Fox & Friends misleadingly claimed that federal revenue will be historically high this year to push against calls for additional tax increases. In fact, projected revenue as a percentage of gross domestic product (GDP) remains below the historical average since World War II.
Loading the player reg...
Fox & Friends Uses CBO Report To Claim Revenue Is "Historically High"
Congressional Budget Office Projects $2.7 Trillion In Revenue For 2013. The latest Congressional Budget Office (CBO) report on the 10-year budget and economic outlook projected total revenues in fiscal year 2013 at $2.7 trillion:
[Congressional Budget Office, February 2013]
Gretchen Carlson: Revenue "At An All-Time High." Fox & Friends co-host Gretchen Carlson cited the CBO report to claim projected 2013 revenue will be "at an all-time high" and that the projected $2.7 trillion in revenue was "an all-time record breaker." [Fox News, Fox & Friends, 3/5/13]
Brian Kilmeade: Revenue Is "Pretty High, Historically High." Co-host Brian Kilmeade said "it turns out our revenue is pretty high, historically high." During the segment, on-screen text read: "Taxed to the Max: Tax Revenue Will Hit Record High In 2013."
[Fox News, Fox & Friends, 3/5/13]
Steve Doocy: "We're Taking In Plenty, We've Never Taken In More." Co-host Steve Doocy claimed the revenue projections prove that "We're taking in plenty, we've never taken in more. But we just spend a whole lot. And of course, the President of the United States wants the Republicans to cave on taxes. It's all part of his plan." [Fox News, Fox & Friends, 3/5/13]
In Fact, Revenue As Percentage Of GDP Is Lower Than Historical Averages
Tax Policy Center's Bob Williams: It Doesn't Make Much Sense To Talk About Revenues Only In Dollar Amounts. FactCheck.org quoted Bob Williams of the nonpartisan Tax Policy Center explaining that "it doesn't make much sense to talk about revenues only in nominal dollars," so economists prefer to look at "revenues as a percentage of the gross domestic product":
In nominal dollars, the federal government is expected to take in just over $2.7 trillion in revenues this year, according to the Congressional Budget Office (see Table 1-1). That's higher than any year in history. The previous high was $2.57 trillion in 2007.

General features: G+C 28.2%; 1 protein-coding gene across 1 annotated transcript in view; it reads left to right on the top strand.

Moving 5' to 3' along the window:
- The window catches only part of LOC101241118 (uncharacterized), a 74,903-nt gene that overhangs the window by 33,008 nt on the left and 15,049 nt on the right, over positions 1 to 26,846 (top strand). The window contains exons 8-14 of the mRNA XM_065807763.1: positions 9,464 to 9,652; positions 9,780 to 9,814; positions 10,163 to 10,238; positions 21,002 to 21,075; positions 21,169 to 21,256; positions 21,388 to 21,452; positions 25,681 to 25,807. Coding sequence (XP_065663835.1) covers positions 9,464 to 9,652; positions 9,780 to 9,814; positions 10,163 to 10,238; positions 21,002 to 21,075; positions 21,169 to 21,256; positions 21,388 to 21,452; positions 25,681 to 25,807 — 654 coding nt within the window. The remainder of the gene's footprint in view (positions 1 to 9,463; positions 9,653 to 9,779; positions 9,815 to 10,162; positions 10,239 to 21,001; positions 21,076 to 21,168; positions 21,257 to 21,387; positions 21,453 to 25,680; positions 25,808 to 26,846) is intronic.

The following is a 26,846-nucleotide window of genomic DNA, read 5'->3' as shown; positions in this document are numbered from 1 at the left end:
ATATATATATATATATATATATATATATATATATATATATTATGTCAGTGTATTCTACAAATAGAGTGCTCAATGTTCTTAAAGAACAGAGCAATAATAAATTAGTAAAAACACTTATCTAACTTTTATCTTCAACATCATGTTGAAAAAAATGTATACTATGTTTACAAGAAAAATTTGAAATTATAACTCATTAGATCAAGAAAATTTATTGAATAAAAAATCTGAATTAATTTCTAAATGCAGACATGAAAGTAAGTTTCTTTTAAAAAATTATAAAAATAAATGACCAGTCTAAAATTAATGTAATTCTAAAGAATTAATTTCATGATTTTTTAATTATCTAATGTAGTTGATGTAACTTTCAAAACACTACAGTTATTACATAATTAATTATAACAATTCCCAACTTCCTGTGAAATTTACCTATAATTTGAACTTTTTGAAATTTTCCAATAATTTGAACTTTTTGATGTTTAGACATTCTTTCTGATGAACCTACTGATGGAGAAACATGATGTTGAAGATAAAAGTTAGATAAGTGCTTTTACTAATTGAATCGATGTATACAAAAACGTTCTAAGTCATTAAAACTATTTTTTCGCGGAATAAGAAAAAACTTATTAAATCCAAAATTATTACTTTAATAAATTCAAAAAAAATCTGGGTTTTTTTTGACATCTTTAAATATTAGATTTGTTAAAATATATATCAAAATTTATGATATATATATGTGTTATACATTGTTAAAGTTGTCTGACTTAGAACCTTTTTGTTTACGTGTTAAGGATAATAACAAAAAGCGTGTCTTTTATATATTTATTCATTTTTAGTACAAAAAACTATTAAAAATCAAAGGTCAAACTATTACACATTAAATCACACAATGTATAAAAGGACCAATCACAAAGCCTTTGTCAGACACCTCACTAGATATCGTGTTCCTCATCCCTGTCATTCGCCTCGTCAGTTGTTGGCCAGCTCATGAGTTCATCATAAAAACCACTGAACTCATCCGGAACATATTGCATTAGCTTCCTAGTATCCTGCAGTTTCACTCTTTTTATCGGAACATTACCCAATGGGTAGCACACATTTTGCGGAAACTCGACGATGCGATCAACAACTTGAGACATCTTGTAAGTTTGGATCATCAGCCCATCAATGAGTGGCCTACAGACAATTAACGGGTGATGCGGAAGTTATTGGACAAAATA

But Bob Williams of the nonpartisan Tax Policy Center said it doesn't make much sense to talk about revenues only in nominal dollars. That doesn't account for growth in population, inflation or the growth of the economy. Say, for example, the population doubled, Williams said. You would expect the amount of revenues to double as well. So revenues would increase without the need to raise tax rates. But spending would have to go up to provide services to twice as many people. The same is true for growth in inflation and growth in income. That's why most government numbers crunchers prefer to look at revenues as a percentage of the gross domestic product, which accounts for those factors. [FactCheck.org, 2/28/13]
CBO: Revenues In 2013 Will Equal "16.9 Percent Of GDP ... Still Below The Average Of About 18 Percent Of GDP Over The Past 40 Years." According to the CBO report Fox & Friends cited, the revenues in 2013 would equal only 16.9 percent of GDP, "below the average of about 18 percent of GDP over the past 40 years." [Congressional Budget Office, February 2013]
FactCheck.Org: "As A Percentage Of GDP, Revenues This Year Are Actually Lower Than The Historical Average Since World War II." A FactCheck.org review of House Speaker John Boehner's similar claim found the claim to be true in "nominal dollars," but explained that as a percentage of GDP, revenues this year are lower than the historical average since World War II of 17.7 percent:
House Speaker John Boehner claimed the federal government will take in more revenue this year than any other year in history. That's true in nominal dollars, but not as a percentage of gross domestic product -- a measure preferred by most economists that accounts for growth in population, inflation and earnings.
In fact, as a percentage of GDP, revenues this year are actually lower than the historical average since World War II.
The report included the following graph:
Revenue As Percentage Of GDP Was Higher Than 16.9 Percent During Most Years Of The Bush Administration. According to historical data tables from the CBO, revenue as a percentage of GDP was higher than the current 2013 projection for six out of the eight years between 2001 and 2008. [Congressional Budget Office, February 2013]